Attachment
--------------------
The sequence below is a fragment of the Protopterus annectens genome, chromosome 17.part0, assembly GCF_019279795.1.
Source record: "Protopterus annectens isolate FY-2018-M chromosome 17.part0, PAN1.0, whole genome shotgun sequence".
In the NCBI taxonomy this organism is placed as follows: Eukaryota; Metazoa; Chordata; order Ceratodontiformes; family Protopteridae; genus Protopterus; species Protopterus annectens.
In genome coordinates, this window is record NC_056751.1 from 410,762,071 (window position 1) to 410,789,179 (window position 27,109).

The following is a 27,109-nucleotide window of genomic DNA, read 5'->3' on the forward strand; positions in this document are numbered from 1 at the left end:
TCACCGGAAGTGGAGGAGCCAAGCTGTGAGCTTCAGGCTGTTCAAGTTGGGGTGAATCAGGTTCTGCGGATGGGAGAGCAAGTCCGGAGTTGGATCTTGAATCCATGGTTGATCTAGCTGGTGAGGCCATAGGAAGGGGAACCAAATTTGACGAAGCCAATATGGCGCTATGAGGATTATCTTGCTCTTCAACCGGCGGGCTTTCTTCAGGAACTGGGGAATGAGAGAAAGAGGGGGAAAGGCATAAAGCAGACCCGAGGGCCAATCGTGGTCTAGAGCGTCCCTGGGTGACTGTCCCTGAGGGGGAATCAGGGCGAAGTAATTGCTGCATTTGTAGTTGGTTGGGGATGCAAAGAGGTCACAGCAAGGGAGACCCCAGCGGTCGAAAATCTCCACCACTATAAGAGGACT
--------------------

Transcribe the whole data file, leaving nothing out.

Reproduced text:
The sequence below is a fragment of the Protopterus annectens genome, chromosome 17.part0, assembly GCF_019279795.1.
Source record: "Protopterus annectens isolate FY-2018-M chromosome 17.part0, PAN1.0, whole genome shotgun sequence".
In the NCBI taxonomy this organism is placed as follows: Eukaryota; Metazoa; Chordata; order Ceratodontiformes; family Protopteridae; genus Protopterus; species Protopterus annectens.
In genome coordinates, this window is record NC_056751.1 from 410,762,071 (window position 1) to 410,789,179 (window position 27,109).

The following is a 27,109-nucleotide window of genomic DNA, read 5'->3' on the forward strand; positions in this document are numbered from 1 at the left end:
TCACCGGAAGTGGAGGAGCCAAGCTGTGAGCTTCAGGCTGTTCAAGTTGGGGTGAATCAGGTTCTGCGGATGGGAGAGCAAGTCCGGAGTTGGATCTTGAATCCATGGTTGATCTAGCTGGTGAGGCCATAGGAAGGGGAACCAAATTTGACGAAGCCAATATGGCGCTATGAGGATTATCTTGCTCTTCAACCGGCGGGCTTTCTTCAGGAACTGGGGAATGAGAGAAAGAGGGGGAAAGGCATAAAGCAGACCCGAGGGCCAATCGTGGTCTAGAGCGTCCCTGGGTGACTGTCCCTGAGGGGGAATCAGGGCGAAGTAATTGCTGCATTTGTAGTTGGTTGGGGATGCAAAGAGGTCACAGCAAGGGAGACCCCAGCGGTCGAAAATCTCCACCACTATAAGAGGACT